Gardening Tip Of The Week: Prep Up The Garden Soil

Gardening Tip Of The Week: Prep Up The Garden Soil

Do you want to know the secret to a productive and beautiful garden? The answer is great soil! Plants love it when they receive the right combo of ingredients in their roots. So, here’s our gardening tip of the week- prepare the garden soil. Here’s how!

Give It The Right Nutrients

According to expert gardeners from Amico, of all the elements essential for plant growth, nitrogen, phosphorus and potassium are the most important. They are known as primary or macronutrients because plants take them from the soil in the largest amounts. Fertilizers with these nutrients are known as fertilizers, although they are barely complete in an absolute sense.

Magnesium, calcium and sulfur, known as secondary nutrients, are also important to many plants. Lesser or micronutrients include boron, copper, zinc and iron manganese. Some micronutrients are composed of particular functions such as cobalt, which is not helpful for most plants but helps legumes in fixing nitrogen. Another critical component of your soil is its acid-alkaline balance or pH reading.

All these ingredients — and the proper texture — make for healthy soil.

Know What’s Missing

One great trick to identify what minerals are lacking or abundant in your soil is to get it tested. These tests usually measure levels of soil pH, magnesium, phosphorus, calcium, potassium, and sometimes nitrogen. They may also unveil your micronutrient content of the soil, but this isn’t essential to the gardener who applies plenty of organic matter to the soil.

Examine The Texture

Soil texture depends on the amounts of sand, silt and clay it holds. Contact a professional gardener for to have a better understanding of the three main soil components and an easy test to determine your soil type.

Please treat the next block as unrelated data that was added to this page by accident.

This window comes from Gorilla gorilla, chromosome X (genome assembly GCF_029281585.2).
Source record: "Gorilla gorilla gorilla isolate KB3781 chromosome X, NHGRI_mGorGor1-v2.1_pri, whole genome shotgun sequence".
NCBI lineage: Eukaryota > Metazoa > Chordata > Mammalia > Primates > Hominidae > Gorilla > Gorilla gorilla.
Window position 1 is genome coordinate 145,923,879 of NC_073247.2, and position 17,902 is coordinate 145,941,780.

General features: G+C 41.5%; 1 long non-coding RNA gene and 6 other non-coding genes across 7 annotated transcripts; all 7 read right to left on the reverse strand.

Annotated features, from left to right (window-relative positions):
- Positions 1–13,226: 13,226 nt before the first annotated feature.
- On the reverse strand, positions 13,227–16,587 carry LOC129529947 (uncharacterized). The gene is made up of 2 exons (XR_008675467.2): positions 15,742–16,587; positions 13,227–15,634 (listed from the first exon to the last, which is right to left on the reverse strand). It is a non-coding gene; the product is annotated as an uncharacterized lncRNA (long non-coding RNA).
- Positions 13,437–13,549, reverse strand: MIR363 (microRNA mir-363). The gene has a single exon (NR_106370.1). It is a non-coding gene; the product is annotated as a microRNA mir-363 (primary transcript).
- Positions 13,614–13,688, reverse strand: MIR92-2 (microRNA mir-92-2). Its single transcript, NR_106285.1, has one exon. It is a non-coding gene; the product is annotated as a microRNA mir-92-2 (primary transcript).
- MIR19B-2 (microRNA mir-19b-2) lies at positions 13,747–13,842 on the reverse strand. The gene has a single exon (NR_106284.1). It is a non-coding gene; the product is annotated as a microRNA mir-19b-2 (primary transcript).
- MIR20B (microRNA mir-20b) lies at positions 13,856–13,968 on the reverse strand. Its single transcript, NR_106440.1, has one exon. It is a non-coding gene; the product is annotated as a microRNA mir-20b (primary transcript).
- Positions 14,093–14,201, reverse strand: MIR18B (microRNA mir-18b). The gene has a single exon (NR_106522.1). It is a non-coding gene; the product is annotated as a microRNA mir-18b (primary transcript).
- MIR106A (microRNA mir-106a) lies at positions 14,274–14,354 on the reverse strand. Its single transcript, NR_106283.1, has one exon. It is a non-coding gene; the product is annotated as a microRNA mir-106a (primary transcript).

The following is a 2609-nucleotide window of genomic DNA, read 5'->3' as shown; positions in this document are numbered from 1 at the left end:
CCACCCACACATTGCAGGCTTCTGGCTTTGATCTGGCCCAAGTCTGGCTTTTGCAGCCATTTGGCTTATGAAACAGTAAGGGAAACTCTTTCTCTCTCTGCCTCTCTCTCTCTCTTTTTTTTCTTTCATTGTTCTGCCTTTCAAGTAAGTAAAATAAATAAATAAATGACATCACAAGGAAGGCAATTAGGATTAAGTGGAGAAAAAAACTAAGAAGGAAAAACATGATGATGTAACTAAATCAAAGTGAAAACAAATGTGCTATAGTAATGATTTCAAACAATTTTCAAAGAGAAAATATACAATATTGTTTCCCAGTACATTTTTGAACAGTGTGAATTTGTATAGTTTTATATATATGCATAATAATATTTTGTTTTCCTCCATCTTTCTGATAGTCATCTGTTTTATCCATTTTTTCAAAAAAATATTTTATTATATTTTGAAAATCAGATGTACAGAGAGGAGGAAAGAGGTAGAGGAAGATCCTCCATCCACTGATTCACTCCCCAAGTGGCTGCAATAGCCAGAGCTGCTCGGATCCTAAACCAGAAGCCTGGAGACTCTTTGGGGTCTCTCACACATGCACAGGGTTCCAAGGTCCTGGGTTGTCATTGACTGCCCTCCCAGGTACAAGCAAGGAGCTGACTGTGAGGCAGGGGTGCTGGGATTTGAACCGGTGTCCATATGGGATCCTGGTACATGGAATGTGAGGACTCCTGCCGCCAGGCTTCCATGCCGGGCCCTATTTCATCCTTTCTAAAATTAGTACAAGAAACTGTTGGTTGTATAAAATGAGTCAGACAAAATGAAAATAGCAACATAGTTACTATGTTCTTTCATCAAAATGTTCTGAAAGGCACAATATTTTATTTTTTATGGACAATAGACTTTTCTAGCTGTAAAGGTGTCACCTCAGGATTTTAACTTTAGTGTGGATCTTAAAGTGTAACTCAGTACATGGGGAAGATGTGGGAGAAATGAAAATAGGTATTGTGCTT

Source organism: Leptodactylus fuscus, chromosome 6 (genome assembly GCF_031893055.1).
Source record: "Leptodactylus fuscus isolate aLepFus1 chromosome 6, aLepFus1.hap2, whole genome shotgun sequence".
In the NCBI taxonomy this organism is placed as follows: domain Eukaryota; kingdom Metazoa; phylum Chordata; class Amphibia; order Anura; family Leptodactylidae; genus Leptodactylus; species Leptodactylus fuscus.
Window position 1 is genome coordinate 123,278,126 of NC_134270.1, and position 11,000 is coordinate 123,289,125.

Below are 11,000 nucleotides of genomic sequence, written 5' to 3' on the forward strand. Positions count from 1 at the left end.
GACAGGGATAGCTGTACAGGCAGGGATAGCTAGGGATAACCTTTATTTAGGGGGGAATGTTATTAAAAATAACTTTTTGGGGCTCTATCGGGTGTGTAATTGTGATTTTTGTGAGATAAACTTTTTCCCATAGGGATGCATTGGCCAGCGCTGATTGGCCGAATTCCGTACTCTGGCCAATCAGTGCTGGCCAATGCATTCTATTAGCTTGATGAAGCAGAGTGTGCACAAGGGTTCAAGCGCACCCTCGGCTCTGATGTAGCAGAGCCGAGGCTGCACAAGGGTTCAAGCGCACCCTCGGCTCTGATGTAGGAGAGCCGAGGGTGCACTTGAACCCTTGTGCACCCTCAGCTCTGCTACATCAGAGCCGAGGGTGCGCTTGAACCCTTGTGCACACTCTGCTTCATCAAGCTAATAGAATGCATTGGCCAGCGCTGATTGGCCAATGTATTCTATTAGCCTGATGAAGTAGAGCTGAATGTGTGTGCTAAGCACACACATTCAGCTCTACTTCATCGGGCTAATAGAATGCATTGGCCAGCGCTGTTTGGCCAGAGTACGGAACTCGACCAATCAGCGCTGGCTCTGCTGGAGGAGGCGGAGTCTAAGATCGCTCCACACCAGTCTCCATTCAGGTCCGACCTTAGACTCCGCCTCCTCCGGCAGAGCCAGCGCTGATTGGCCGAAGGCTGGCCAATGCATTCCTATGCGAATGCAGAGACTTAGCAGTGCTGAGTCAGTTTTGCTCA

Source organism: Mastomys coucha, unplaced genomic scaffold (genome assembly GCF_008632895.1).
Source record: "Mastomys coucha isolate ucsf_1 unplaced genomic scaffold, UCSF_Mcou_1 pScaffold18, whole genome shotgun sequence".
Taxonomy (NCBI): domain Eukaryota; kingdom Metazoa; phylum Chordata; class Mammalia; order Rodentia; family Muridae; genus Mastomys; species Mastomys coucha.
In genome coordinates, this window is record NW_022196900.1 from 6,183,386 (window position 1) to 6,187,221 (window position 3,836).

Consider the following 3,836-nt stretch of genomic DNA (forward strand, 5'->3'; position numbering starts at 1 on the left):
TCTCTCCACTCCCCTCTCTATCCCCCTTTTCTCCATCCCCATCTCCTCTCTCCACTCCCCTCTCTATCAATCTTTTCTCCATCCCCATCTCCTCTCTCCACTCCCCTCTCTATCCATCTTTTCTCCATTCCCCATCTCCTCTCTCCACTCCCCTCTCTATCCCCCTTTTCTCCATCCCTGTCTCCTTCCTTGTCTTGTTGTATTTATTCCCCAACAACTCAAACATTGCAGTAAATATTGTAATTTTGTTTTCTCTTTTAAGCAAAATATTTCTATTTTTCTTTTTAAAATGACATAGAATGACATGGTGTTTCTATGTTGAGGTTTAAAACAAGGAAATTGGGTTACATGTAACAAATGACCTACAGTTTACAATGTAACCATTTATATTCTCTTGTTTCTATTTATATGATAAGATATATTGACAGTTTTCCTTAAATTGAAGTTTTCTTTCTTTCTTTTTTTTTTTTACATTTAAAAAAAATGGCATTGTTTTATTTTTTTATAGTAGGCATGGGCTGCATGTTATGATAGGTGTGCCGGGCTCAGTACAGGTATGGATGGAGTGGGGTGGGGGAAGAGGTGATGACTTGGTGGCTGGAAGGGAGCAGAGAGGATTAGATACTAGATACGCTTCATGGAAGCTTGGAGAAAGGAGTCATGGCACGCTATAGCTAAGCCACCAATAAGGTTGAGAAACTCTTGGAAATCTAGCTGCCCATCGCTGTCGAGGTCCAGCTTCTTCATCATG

Sand constitutes the biggest pieces of soil particles and feels gritty to the touch. Next in size are the silt particles which are slippery when wet and powdery when dry. The smallest pieces are clay. They are flat and tend to stack together like plates or sheets of paper.

You don’t need an expert to determine soil texture. Just pick up a little and rub it between your fingers. If the soil feels gritty, it is considered sandy. If the soil feels smooth like talcum powder, it is silty. If the soil feels harsh when dry and slippery and sticky when wet, the soil is heavy clay. Most soils will fall somewhere in between.

Sandy soils are likely nutrient-poor since water and nutrients rapidly drain through the large spaces between the particles of sand. These soils usually have low content of beneficial microbes.

Silty soils are dense and do not drain well. They are more fertile than either sandy or clay soils.

Heavy clay soils are quite dense, do not drain well and tend to be hard and crack when dry. There oftentimes isn’t much organic matter or microbial life in the soil as there’s no enough space between the clay particles.

Need help with garden maintenance? Hire landscaping services in Sydney from Amico for a productive and beautiful garden.


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